I do not deny that a certain amount of "thespianism" (which I assume to mean "acting in character"...thespianism isn't a word in my dictionary, so please correct me if I have the wrong definition) has probably occurred at D&D game tables since the very earliest days of gaming, and that the idea of portraying a role has always held an appeal for some players. Humans like to anthropomorphize their game pieces: my wife (not a role-player) does this in games of Blood Bowl, my children do it when playing Legos or board games, it's a natural byproduct of imaginary play.

      But I don't believe it's in any way the POINT of play. And to my recollection I haven't read anything in the rule books that seemed to "clearly" state this.

      Maybe I've just been missing it for 40 years? I played D&D (mostly 1E) long before my days at university, and I don't remember my friends and I ever thinking that this was "point" of play.

    10. @JB - Thanks for the reply. The quote from Gygax is in the 1978 Player's Handbook, on page 7 in the section titled "The Game". Here is an article I found with a good overview of arguments about acting the role of the character as a part of old school play. Whether you agree with the author or not, it has a lot of references if you're interested in reading more.

      I think it's worth pointing out that Holmes Basic is spare on any advice about acting in character, incidentally mentioning that it's the DM who should dramatize monsters and NPC because it "adds to the fun." He also maintains a clear distinction between players and characters which other editions (including "Men & Magic") don't. So I can see the other end of people not attaching a lot of importance to acting as a character in playing the game.

      For the sake of contrast, Moldvay Basic's Foreword makes the case for acting as a character and I have a hard time understanding how you would interpret it without seeing acting as a character as a major appeal in the game. That goes for Arneson's introduction to Empire of the Petal Throne, which is admittedly not D&D but is pretty closely associated to rpgs in the era.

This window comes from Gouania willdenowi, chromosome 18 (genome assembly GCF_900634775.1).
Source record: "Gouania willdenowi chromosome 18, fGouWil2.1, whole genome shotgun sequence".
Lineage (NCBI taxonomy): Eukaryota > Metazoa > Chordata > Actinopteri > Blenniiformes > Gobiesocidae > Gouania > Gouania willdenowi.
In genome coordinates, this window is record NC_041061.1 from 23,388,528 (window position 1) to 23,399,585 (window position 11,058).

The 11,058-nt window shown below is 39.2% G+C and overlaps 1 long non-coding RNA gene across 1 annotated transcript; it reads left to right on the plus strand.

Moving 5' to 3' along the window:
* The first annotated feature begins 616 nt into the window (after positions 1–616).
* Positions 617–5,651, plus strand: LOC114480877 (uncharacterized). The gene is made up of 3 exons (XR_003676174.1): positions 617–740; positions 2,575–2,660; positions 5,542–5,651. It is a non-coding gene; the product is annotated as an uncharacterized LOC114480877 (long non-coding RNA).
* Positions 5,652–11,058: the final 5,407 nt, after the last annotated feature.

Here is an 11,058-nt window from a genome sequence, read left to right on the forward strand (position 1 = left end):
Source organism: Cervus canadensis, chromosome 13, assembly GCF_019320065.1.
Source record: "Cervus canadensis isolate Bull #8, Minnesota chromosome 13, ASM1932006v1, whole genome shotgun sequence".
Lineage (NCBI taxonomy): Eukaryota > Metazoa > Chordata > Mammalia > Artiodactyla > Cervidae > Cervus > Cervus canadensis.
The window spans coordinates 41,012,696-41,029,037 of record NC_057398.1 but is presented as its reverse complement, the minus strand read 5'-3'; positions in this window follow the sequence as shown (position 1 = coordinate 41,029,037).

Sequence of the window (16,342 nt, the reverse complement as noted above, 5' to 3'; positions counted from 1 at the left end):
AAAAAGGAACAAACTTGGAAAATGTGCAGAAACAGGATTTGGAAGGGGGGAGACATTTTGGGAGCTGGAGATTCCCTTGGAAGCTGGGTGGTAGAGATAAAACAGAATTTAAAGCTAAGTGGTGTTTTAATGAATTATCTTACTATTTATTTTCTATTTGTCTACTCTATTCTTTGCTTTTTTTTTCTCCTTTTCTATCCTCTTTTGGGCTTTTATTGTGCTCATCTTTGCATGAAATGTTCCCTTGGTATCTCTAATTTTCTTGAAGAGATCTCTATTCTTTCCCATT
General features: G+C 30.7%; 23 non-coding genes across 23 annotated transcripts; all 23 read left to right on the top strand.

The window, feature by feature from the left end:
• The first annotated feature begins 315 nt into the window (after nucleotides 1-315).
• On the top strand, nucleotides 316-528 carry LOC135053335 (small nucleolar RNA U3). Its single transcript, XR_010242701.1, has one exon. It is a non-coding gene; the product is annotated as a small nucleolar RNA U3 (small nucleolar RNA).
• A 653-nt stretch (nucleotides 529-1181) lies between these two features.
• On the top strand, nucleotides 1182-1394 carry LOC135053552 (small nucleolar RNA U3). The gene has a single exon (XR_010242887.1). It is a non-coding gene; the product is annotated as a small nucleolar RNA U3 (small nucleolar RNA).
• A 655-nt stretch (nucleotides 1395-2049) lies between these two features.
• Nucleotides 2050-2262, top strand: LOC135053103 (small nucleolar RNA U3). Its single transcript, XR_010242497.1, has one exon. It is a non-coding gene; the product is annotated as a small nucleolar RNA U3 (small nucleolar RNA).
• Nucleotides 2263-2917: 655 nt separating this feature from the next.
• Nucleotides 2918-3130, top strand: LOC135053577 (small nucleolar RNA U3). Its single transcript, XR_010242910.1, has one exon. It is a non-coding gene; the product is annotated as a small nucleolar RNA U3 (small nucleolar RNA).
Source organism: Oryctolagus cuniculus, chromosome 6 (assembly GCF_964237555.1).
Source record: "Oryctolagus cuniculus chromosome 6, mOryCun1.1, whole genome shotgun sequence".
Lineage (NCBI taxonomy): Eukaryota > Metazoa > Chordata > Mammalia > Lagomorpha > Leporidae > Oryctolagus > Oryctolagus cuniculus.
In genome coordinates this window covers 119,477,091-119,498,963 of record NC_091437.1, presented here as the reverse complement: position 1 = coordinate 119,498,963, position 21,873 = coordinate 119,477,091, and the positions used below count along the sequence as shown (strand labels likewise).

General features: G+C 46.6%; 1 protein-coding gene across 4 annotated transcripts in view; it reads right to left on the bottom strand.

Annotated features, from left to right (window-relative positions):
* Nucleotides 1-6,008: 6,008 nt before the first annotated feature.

I can understand having a negative reaction to some of the excesses of story games (personally I've found they lack a lot of the game elements that make playing as a character a fun activity, and the attitude of the people involved tend to turn me away). And like I said before, it can be a bad experience when someone pushes too hard on character acting when it's getting in the way of the rest of the group's fun. But all of that sounds more like a matter of personal preference and table decisions than the sort of thing people need to rail against. The appeal of D&D, to me, is the balance of open-endedness and game structure that makes acting as a character a big part of the fun.

    11. You write:
      Moldvay Basic's Foreword makes the case for acting as a character and I have a hard time understanding how you would interpret it without seeing acting as a character as a major appeal in the game.

      There is nothing in the Foreword about acting. There is a LOT about imagining oneself as one's character.

      You can imagine yourself to be your character without acting. To believe otherwise is a gross disconnect between what play is versus the art of acting.

  4. Great post. I realised as an adult that RPG and D&D in particular offers adventure and escapism from the real hazards of life (illness, debt, cold, hunger, anxiety) and that dungeon or adventure creation gives me a sense of control that I don't often have in real life. There's jeopardy and randomness in D&D but they are bounded and controlled by the rules. While in real life we see those who are supposed to represent our interests and guide us disregard and operate outside rules.

    One thing I'd have liked to see added to the post is that adventuring isn't really a solo activity. Nearly every hero has a sidekick or two. I think another reward of adventure is the togetherness it creates. Having recently rewatched HBO's Band of Brothers I can see that too.